New York

Lucian Freud

Museum of Modern Art/Marlborough Graphics

Among Lucian Freud’s earliest works, from the 1940s, are etchings that, while intimate, feel charged with a rough emotional urgency. The atmosphere recurs in etchings from the 1980s and later, as well as in his oils from the ’60s onward. As an emerging painter, Freud was heavily influenced by Francis Bacon’s disruptive (and as some theorists would have it, scatological) smear and, just as crucially, by Bacon’s sense of the innate perversity of being human. Like Bacon, Freud succeeds in turning his models’ bodies into a kind of painterly residue, recognizably human but still grossly material.

In contrast to a recent exhibition at Marlborough Graphics, which focused on the etchings Freud made from the 1980s through the present day (sixteen were featured, the earliest dated 1984, the latest 2006), a concurrent show at the Museum of Modern Art dealt with the entire range of his etchings, comparing them with a select group of paintings—tamer than we’ve come to expect from Freud—that deal with the same themes and were made at the same time.

If, as his grandfather Sigmund Freud stated, “one of the principal functions of our thinking [is] to master the material of the external world psychically,” then Lucian Freud seems obsessed with doing so materially. This seems the point of his depictions of Leigh Bowery and Sue Tilley, two obese models whom he has often painted: As the body is stretched to its quantitative limits, it becomes absurdly material. Freud (Lucian, that is) is fascinated with fleshy abundance, but also, if less consciously, with the fact that such weight makes it difficult to maintain the “erect posture” that his grandfather said separated human beings from their “earlier animal existence.” This is perhaps why “Big Sue” and many of Lucian Freud’s other models are often shown supine, their animal parts—genitals—exposed, implicitly the emotional (and sometimes literal) center of the picture.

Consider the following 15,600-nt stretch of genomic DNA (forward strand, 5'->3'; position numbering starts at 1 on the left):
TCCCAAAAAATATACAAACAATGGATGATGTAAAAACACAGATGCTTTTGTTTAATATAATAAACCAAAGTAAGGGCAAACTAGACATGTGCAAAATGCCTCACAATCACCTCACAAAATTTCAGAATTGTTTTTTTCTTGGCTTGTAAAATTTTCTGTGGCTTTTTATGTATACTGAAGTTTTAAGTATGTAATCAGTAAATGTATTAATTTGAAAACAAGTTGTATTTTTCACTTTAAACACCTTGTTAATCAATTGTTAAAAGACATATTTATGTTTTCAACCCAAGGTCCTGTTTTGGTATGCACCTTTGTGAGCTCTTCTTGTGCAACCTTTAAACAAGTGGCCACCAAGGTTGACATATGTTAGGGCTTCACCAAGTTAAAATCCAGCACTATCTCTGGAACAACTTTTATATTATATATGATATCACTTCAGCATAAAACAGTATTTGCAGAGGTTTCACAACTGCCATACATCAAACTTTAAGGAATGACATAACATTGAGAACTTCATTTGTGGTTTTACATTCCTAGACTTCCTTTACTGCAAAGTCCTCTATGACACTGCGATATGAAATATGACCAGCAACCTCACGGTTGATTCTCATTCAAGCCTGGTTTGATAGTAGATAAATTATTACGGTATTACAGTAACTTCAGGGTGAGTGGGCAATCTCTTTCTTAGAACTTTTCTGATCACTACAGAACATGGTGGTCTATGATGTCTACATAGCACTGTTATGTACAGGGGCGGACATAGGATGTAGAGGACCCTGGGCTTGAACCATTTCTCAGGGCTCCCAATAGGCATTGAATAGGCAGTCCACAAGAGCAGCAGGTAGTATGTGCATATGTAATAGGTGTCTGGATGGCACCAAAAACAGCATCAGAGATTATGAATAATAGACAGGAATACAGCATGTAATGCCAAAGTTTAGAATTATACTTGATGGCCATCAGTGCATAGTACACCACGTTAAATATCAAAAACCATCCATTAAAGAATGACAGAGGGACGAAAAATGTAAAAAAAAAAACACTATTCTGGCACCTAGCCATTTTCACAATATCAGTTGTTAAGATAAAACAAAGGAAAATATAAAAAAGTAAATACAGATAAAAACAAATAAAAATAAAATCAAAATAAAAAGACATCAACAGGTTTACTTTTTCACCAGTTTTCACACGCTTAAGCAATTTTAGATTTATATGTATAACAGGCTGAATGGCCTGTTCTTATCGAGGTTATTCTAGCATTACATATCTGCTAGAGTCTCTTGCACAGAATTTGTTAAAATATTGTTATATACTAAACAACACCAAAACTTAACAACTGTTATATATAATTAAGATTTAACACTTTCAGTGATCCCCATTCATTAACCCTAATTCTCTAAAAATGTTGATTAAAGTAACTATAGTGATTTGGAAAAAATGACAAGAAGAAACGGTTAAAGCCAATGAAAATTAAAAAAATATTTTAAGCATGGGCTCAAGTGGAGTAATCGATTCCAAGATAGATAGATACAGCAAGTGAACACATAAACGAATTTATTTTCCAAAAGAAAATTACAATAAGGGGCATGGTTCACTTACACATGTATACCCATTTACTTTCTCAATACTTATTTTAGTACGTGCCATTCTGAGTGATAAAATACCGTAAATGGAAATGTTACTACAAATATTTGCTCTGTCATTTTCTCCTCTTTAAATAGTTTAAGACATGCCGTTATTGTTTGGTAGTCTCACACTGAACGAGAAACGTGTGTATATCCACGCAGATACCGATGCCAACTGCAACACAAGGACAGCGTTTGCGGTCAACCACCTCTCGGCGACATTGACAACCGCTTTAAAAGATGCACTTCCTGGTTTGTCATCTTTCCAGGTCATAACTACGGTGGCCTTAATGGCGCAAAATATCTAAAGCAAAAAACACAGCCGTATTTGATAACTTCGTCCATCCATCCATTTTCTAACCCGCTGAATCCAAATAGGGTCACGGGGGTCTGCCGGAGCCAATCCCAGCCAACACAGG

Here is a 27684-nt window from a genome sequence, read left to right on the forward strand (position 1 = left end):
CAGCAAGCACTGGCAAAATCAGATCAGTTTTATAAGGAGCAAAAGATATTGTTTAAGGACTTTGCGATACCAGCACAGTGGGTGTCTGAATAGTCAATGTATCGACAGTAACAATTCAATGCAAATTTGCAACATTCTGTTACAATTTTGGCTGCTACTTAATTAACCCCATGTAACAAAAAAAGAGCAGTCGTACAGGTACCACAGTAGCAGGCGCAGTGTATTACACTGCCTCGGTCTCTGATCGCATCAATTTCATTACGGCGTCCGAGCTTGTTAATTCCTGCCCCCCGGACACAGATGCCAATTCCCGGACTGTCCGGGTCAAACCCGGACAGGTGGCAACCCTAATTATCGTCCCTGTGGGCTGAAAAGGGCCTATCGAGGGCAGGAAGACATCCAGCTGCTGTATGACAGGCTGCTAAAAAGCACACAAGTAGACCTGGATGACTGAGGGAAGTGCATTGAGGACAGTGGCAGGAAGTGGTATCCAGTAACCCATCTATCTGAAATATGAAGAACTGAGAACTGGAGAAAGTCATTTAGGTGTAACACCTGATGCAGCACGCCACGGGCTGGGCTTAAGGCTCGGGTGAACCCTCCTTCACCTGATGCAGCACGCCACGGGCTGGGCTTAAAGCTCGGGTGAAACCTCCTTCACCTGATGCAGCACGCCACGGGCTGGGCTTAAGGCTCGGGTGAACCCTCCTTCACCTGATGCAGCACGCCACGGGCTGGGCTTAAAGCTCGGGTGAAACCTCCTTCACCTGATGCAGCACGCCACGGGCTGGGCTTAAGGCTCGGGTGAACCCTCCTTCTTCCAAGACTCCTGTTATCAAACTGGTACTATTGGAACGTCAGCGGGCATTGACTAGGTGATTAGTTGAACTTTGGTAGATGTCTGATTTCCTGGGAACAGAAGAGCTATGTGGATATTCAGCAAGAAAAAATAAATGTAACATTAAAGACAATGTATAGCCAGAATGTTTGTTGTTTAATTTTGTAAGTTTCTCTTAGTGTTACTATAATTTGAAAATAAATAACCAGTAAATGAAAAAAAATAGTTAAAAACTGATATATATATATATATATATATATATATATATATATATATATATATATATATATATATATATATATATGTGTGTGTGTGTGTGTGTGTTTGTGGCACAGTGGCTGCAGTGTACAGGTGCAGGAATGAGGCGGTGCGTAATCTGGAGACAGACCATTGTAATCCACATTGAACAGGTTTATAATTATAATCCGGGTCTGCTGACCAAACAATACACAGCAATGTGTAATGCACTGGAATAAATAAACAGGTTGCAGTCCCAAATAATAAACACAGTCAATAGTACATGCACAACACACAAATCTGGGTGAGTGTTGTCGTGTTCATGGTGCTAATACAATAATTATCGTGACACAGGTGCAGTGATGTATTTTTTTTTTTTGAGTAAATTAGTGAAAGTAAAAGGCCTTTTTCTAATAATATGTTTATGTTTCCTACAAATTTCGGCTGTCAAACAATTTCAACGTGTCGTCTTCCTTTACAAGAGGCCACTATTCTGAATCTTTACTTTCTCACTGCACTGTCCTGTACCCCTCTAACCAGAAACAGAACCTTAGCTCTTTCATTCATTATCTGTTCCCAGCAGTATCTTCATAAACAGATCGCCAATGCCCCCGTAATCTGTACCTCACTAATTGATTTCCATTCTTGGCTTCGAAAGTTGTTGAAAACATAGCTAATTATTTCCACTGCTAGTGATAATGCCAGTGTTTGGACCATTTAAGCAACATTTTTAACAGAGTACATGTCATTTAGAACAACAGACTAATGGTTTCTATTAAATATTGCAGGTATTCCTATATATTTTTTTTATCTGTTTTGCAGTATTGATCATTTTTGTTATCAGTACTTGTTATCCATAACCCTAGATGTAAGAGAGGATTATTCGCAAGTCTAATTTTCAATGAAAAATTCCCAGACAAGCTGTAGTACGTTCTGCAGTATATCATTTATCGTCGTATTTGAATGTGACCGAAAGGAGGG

Freud’s figures are unmistakably sexual beings and his faces, however ostensibly civilized, seem haunted by a discontented animality, as in Head of an Irishman, 1999 (shown at MoMA) and The New Yorker, 2006 (included in the MoMA and Marlborough shows). However socially proper, as their clothing indicates, they have the odd impropriety of emotional misfits, the animal in them just barely under control. It makes sense, then, that a favorite subject of Freud’s is his pet dog Pluto; the artist seems fascinated by the animal, perhaps because its emotions are as naked and obvious as its body. It is worth noting that Freud once wanted to be a jockey and has always expressed an affinity for animals, at least as an ideal mode of being to which human beings are sometimes able to regress. He also identifies with nature at large, as in his wonder-filled Garden in Winter, 1997–99.

Freud’s titles seem to indicate that some of the people portrayed are meant to read as national and social types as well as specific individuals. The more personal his relationship with them, the more individualized they become. They also tend to look more individual—uniquely themselves—when they are etched rather than when they are painted. The MoMA exhibition invited us to compare paintings and etchings, and to my eye the latter are the winners in terms of expressive power, the paintings seeming to hark back to the muted look of the 1940s prints.

The faces and bodies in the more recent etchings are given a certain blunt presence by way of their vigorous lines, which often spread into atmospheric cross-hatching even as they delineate the figure with what can only be described as sadistic relish. While the lines often convey the wear and tear that comes to flesh with age, they also sometimes seem on the verge of becoming unmanageably harsh. Again paradoxically, Freud’s handling in his etchings often seems more uncannily and aggressively “painterly” than it does in his paintings. This is certainly the case with respect to the lackluster painting After Chardin (Large), 1999, and the triumph of the Marlborough exhibition (a paler version appeared at MoMA), the etching After Chardin, 2000. The intricate lines of the latter outclass the bland painting, which does matter-of-fact justice to the Chardin rather than using it, as the etching does, as a springboard to aesthetic transcendence.

Donald Kuspit